• Classes: Many cities have local classes or meet ups, where you can go for free or for a small fee and get some guidance for the meditation. You can also meet other like-minded individuals who you can connect with.
  • Timer: You don’t want to have to continually check the clock to see if your time is up. Set a timer that will do that for you.
  • Advanced Technology: There is some amazing state-of-the-art technology available today such as Muse. Muse is headset that measures your brain waves and gives feedback during your meditation to help you stay on track, while also tracking how you are progressing.

4. Keep Consistent

In the beginning, it’s natural that your mind will begin to wander as you meditate. Don’t be too hard on yourself if this happens. Just bring your focus back and keep going.

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If you want to lose weight at the gym, do you think you’ll get results if you only go once a month?

Not likely.

The key to creating change in the brain is effort and consistency. Consistency is one of the most important factors in getting the benefits of meditation while making it a lasting practice.

Remember the saying mentioned earlier? “The brain wires the way it fires.”

In order to create new wiring and to feel more in control of your stress and anxiety, you need to consistently “fire” the brain enough times to stimulate your brain to rewire itself.

Over time, meditation will become easier and the benefits will last longer.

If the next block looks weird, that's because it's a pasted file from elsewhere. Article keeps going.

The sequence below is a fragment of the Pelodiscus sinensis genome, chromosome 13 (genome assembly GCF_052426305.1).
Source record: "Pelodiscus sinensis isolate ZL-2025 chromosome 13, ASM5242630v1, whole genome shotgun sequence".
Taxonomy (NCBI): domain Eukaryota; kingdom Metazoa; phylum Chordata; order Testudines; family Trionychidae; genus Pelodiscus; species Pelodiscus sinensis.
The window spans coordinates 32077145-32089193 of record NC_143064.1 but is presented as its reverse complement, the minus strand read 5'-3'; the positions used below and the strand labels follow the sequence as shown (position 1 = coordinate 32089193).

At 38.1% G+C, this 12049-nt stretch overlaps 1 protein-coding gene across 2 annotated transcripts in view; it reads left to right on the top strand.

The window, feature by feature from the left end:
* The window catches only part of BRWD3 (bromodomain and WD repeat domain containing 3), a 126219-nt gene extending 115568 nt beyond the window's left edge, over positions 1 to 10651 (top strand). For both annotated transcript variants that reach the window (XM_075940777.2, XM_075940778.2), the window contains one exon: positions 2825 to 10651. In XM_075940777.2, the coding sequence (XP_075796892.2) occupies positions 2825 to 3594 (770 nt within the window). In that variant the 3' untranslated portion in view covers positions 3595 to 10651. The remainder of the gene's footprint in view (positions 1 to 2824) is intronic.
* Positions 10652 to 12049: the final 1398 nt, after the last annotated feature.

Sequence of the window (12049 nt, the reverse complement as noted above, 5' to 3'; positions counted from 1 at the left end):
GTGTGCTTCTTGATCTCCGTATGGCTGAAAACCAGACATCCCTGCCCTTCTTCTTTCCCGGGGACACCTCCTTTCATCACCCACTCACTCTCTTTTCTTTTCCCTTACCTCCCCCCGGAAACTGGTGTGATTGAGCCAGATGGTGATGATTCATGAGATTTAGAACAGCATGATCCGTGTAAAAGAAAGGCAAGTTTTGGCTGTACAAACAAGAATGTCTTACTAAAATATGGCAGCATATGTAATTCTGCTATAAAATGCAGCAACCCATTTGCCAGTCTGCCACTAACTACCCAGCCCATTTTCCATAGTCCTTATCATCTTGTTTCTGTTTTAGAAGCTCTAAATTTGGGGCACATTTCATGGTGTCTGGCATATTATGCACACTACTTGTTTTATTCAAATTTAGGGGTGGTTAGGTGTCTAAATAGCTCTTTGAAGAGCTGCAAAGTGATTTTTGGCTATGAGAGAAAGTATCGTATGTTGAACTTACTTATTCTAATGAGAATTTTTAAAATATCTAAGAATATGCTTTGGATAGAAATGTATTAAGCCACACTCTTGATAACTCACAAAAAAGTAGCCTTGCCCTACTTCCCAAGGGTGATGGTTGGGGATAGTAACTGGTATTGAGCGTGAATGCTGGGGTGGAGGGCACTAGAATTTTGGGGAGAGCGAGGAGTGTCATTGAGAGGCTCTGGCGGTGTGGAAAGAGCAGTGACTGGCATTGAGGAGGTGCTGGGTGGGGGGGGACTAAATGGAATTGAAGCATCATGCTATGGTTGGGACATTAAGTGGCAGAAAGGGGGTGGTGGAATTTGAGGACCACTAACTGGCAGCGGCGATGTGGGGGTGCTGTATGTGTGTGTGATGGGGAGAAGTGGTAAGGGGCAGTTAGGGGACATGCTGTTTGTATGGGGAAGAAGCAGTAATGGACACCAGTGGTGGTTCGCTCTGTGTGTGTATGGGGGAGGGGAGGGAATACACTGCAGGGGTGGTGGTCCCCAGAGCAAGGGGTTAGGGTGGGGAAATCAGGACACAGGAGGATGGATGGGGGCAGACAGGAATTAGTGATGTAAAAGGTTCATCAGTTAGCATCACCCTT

5. Take It One Step Further

As you become more comfortable with meditation and it becomes easier to calm your mind and focus, you are left with an amazing opportunity.

As you reach a state of calm focus, the brain waves change pattern and your brain becomes very attentive and receptive to what you put your focus on.

This gives you a great opportunity to start programming into your brain the things you want to achieve from your meditation.

For instance, you can start focusing your thoughts and attention on:

  • What you are grateful for
  • Positive affirmations
  • Visualizations
  • Mantras or sayings that are meaningful to you
  • Prayers

Where to Go From Here?

Meditation can have profound and long-lasting effects on your brain. There is a reason why some of the most successful and happy people have sworn by meditation as one of the most important influences on their life.

Meditation isn’t as complicated as it may seem and there are plenty of simple strategies, tools, and resources to get started even if you are brand new to meditating.

If you are ready to get back in the driver’s seat and get a hold of your stress and anxiety, there is good news for you. Anybody can do it and you can start with only a few minutes a day to start experiencing results. So go ahead and get Zen!

Featured photo credit: The Digital Artist/ Pixabay via pixabay.com

Reference

More by this author

Dr Brady Salcido

Dr Brady is a Doctor, Podcast Host, and Brain Optimization Expert sharing how you can use your lifestyle to upgrade your life.

15 Inspiring Journal Ideas to Kickstart Journaling Top 9 Foods for Incredible Brain Health And Brain Power What Foods Have the Most Brain Vitamins for Enhanced Mental Strength Why You Keep Waking Up in the Middle of the Night (And How to Fix It) Stress and meditation Anxiety Help Through Meditation: How the ‘Here and Now’ Enhances Your Life

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Last Updated on January 21, 2020

The Best Way to Create a Vision for the Life You Want